I would call all this inspiration, in a sense, to keep going on. To keep at it. And above all, I think that such akaashvani tells you point-blank that you are an artist. Good or bad? Well, that’s subjective really. I believe that if you are conscious towards your art, you are good. I would be digressing if I go into details here.

What is this force, this power that clicks you towards genius? Is it an external power, a subconscious one or something naturally within? Art academicians, psychologists and others interested might answer this, but to practitioners one thing is evident, this thing keeps evolving. These moments of ecstasy increase as you live life; more plays in your profile, well read about something (one), worked with different people, seen more of this world and so on. But sometimes, for those tiny nanoseconds of your life, you stand aside this constant growth and just let it sink in. You get inspired, truly. You want to shout with joy. You are fanatic. You become a fan.

One such moment in my recent life was watching Satah Se Uthata Admi, a film by the great Mani Kaul. Oh, what cinema! Pure genius! It’s so difficult to take up a subject, dive right into it, manage to take the audience along with you, and still come out of it unscathed. No harm’s done. I mean, keeping the viewer distanced from the art is difficult in theatre itself, let alone a film. The film is about a Hindi writer, Muktibodh – I read some of his poems after watching the film, he wrote brilliantly. Being a biographical film, Satah is not your traditional docudrama. It is a fictional journey of a poet into his life, his friends’ life and a life that he imagines when engrossed in literature (his own and sometime Muktibodh’s). All these narratives are overlapping, no state remains isolated from the other. Reality of one segment is a reality of the other as well. There is no shying away from it. Some examples now –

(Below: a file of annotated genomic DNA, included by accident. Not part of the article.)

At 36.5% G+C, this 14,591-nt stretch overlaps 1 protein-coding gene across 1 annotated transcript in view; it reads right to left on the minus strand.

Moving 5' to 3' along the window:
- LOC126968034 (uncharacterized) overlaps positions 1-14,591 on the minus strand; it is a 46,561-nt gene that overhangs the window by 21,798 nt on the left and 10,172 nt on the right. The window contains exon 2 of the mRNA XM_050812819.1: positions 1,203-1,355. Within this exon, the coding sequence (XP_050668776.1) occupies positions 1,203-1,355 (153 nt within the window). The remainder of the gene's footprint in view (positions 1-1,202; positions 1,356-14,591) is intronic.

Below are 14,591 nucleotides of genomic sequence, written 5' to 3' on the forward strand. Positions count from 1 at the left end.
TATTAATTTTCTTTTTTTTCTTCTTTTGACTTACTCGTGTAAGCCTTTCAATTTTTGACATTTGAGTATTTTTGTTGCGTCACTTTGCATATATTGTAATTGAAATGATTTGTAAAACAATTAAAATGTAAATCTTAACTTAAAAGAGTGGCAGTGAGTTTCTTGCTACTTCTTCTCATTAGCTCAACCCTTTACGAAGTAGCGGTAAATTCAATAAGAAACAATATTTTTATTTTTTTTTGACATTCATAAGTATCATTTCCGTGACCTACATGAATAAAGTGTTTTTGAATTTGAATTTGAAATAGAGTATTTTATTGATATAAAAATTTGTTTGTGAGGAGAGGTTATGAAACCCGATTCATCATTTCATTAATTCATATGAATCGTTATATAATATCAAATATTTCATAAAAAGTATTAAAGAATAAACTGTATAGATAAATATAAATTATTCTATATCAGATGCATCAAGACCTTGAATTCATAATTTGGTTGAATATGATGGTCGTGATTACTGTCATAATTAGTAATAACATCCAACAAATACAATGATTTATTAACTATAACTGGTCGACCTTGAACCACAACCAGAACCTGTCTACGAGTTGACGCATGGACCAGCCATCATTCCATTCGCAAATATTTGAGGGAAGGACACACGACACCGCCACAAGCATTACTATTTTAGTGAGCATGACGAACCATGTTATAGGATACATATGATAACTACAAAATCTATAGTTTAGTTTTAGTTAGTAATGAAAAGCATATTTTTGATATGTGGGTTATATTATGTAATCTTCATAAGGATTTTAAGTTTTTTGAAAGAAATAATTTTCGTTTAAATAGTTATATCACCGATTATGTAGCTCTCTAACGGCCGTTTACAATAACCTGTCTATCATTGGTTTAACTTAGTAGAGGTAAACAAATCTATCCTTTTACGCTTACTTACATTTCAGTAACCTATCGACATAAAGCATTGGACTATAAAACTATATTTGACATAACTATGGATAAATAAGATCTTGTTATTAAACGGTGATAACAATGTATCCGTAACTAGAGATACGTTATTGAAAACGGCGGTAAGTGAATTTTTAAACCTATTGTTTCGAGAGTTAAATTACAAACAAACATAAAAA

A cup of tea kept at the bedside in the morning is left untouched. It appears again in another narrative, but this time inside a fridge, after all it must have gotten cold by now!

A tired looking Hindu teacher shares a casual walk back home with a maulvi inside an evidently Muslim colony. The next thing you see is the dawn of a new day with saffron clad young men on horseback entering the colony. And to make it just a tad celebratory (and ironic), there is a brass band playing (with no background sound! It is silent!) as the violence begins.

This and many more such ‘realities’ are brought in front of the characters in the film, Mani Kaul behind the camera and to an extent the viewer sitting in the auditorium, watching. This debate between reality and fantasy, practical and ideal, theory and practice…is the essence of this film. Should the artist go deeper within to create something or should he get inspired from the realities outside? I see that we are back to where we started. I guess some arguments are lifelong. Or maybe Mani Kaul understood it all, he knew the answer. I guess I will have to watch the film many more times to find out.

Trust me, you have to see it to get it. And you will get it. It’s a piece of cake, this film. The difficult part begins when you realize that this film is twisting your innards and making you think. And think. About things that are cruel, sad, happy, mundane.